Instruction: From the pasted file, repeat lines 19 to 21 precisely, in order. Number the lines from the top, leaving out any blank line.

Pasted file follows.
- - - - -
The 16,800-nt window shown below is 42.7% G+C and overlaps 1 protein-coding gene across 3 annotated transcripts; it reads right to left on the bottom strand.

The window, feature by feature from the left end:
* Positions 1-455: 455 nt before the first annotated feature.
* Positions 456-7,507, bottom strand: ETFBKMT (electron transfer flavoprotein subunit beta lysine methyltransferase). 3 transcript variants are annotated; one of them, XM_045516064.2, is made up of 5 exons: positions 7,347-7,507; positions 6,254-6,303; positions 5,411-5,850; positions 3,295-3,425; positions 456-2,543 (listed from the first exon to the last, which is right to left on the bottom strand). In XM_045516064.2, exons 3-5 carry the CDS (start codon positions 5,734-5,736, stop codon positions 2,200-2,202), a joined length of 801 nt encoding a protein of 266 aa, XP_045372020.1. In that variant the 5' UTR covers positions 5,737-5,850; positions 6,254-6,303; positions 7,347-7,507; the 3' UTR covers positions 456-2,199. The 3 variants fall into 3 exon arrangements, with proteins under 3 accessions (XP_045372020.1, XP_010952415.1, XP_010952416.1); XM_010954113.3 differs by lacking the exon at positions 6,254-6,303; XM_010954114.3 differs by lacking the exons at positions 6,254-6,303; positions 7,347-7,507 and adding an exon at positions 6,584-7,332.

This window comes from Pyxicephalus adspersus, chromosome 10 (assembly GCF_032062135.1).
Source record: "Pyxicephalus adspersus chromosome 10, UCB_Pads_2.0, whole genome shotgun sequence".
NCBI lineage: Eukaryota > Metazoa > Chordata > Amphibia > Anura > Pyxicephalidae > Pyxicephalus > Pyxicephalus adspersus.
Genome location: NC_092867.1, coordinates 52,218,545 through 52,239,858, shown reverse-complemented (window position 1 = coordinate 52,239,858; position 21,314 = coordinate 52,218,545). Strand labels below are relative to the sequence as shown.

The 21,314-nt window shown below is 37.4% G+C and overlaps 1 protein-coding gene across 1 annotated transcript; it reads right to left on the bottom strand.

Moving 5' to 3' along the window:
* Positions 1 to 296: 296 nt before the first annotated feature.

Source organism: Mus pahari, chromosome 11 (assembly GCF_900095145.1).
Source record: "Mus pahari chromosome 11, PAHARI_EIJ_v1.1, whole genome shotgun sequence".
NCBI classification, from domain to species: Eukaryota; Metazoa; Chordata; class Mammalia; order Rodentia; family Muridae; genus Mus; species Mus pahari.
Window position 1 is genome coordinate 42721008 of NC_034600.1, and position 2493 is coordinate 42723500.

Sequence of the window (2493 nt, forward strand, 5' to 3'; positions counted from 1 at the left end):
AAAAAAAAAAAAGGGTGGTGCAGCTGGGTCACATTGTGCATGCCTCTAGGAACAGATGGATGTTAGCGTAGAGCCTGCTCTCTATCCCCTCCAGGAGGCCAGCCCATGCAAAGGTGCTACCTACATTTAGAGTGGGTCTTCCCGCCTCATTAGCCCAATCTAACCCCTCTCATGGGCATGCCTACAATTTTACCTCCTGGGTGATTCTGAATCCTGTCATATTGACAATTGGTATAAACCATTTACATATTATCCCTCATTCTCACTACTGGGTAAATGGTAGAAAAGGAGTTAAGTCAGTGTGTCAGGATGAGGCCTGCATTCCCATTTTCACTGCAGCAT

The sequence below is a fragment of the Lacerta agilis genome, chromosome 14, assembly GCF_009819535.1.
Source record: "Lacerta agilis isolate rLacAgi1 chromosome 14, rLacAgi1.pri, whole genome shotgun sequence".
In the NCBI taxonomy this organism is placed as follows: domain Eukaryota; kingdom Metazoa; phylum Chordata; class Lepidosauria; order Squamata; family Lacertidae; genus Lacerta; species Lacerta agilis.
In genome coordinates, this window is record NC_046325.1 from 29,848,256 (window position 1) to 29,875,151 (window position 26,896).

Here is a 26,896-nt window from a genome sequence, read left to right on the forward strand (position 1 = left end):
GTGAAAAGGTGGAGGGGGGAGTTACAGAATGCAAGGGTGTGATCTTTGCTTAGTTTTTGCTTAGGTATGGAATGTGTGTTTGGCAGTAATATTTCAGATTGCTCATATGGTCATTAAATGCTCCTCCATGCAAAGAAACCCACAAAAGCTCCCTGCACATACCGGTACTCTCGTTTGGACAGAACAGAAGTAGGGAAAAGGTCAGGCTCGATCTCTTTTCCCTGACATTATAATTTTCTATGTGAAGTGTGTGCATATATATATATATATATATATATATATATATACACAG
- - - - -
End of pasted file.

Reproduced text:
Source record: "Lacerta agilis isolate rLacAgi1 chromosome 14, rLacAgi1.pri, whole genome shotgun sequence".
In the NCBI taxonomy this organism is placed as follows: domain Eukaryota; kingdom Metazoa; phylum Chordata; class Lepidosauria; order Squamata; family Lacertidae; genus Lacerta; species Lacerta agilis.
In genome coordinates, this window is record NC_046325.1 from 29,848,256 (window position 1) to 29,875,151 (window position 26,896).